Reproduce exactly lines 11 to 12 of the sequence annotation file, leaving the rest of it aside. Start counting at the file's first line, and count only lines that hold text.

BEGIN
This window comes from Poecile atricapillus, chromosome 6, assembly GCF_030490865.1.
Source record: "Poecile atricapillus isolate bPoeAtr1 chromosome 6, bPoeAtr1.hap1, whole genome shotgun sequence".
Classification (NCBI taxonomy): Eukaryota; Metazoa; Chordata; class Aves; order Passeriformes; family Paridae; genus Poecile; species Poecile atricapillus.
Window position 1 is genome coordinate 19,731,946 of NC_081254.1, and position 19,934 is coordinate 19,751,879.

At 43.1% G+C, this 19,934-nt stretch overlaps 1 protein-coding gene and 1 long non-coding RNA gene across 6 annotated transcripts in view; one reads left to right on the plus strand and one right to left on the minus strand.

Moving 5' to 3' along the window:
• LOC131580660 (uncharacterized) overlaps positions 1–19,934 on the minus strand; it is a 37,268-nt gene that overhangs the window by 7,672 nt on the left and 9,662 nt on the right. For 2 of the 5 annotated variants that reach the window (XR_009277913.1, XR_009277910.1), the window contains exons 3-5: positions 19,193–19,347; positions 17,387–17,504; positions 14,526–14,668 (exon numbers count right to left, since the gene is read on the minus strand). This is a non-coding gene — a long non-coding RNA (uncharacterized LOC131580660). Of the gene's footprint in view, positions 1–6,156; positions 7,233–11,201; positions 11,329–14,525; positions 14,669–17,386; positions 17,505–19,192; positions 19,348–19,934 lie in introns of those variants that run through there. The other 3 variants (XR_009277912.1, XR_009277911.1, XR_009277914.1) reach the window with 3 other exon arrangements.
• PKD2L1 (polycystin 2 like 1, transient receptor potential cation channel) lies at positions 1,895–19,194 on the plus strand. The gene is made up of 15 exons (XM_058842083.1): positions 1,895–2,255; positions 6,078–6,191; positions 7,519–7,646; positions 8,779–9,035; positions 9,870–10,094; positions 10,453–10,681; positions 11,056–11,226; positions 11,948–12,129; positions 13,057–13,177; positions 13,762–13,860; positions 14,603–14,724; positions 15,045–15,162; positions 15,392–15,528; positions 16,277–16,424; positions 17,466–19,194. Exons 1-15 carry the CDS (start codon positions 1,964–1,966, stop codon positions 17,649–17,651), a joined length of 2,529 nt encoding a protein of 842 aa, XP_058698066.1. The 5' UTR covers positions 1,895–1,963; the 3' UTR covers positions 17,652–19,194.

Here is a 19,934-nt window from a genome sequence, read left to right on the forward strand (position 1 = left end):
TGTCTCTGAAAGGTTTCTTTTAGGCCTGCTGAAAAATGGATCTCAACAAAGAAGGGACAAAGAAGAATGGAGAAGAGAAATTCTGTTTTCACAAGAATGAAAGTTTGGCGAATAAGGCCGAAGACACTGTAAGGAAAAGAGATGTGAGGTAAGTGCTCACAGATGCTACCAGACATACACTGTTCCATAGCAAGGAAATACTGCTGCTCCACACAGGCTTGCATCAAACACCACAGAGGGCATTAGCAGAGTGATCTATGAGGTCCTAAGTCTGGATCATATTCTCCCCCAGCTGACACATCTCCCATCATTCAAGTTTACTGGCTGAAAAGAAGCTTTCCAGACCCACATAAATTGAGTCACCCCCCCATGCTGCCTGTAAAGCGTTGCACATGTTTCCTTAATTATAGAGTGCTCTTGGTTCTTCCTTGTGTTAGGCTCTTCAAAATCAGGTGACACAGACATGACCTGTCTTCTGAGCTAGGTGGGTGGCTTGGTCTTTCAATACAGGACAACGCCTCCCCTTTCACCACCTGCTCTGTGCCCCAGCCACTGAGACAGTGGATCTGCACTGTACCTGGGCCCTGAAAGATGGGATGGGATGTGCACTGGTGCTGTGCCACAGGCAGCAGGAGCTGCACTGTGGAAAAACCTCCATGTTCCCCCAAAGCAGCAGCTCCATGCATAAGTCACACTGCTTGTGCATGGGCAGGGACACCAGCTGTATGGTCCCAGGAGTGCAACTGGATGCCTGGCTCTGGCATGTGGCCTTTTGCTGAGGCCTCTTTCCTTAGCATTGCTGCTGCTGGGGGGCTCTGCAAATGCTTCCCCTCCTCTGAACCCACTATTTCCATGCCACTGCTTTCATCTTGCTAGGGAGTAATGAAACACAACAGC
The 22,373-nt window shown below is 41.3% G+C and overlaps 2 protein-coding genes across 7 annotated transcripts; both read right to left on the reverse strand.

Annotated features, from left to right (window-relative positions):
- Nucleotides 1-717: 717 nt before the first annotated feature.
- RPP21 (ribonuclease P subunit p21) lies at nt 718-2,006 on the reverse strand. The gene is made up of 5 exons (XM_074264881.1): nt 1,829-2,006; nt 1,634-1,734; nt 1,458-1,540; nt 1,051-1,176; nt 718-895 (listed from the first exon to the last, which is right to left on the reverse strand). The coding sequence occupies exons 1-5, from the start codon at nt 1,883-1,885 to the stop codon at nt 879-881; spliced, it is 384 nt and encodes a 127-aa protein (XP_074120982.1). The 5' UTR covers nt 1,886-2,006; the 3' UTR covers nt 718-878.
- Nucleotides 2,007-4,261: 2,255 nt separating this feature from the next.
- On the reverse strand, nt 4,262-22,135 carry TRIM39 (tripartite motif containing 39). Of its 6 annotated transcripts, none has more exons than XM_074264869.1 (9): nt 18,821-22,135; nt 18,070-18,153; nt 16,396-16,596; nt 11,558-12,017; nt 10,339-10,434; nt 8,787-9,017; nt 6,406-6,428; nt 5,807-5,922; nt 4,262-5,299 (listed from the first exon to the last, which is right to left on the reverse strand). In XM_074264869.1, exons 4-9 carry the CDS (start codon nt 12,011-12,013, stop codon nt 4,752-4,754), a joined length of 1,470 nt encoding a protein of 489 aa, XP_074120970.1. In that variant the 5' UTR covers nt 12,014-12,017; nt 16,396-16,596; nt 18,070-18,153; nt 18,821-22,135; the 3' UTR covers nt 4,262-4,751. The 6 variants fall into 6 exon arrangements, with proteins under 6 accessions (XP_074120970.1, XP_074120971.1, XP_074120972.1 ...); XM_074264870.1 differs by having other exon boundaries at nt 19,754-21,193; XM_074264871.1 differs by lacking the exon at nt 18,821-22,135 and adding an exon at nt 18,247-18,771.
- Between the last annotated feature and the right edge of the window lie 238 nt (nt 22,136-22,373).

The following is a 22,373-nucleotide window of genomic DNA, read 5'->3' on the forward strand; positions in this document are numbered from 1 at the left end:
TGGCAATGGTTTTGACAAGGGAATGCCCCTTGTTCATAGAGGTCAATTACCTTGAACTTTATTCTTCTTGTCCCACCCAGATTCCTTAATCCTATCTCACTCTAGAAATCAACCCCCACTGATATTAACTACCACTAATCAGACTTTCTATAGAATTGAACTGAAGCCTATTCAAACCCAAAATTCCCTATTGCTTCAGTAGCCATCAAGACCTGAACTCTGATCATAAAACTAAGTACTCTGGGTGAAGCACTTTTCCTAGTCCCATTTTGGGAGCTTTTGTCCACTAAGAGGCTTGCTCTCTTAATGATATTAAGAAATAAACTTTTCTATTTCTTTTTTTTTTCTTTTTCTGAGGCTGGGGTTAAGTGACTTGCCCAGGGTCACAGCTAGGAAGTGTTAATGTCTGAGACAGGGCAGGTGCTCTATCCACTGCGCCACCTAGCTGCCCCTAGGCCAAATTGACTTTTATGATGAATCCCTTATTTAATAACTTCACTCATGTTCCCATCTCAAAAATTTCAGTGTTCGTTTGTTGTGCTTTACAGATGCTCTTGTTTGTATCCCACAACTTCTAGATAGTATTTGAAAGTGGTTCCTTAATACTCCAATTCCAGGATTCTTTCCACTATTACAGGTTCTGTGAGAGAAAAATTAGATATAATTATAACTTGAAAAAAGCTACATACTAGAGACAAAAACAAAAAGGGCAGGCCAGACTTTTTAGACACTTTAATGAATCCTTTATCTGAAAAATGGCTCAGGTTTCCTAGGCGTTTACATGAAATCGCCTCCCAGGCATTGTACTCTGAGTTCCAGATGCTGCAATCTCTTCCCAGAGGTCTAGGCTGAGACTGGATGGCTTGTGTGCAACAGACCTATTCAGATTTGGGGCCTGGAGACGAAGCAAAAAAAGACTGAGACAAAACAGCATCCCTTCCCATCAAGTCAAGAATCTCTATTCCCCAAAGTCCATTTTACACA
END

The 22,373-nt window shown below is 41.3% G+C and overlaps 2 protein-coding genes across 7 annotated transcripts; both read right to left on the reverse strand.

Annotated features, from left to right (window-relative positions):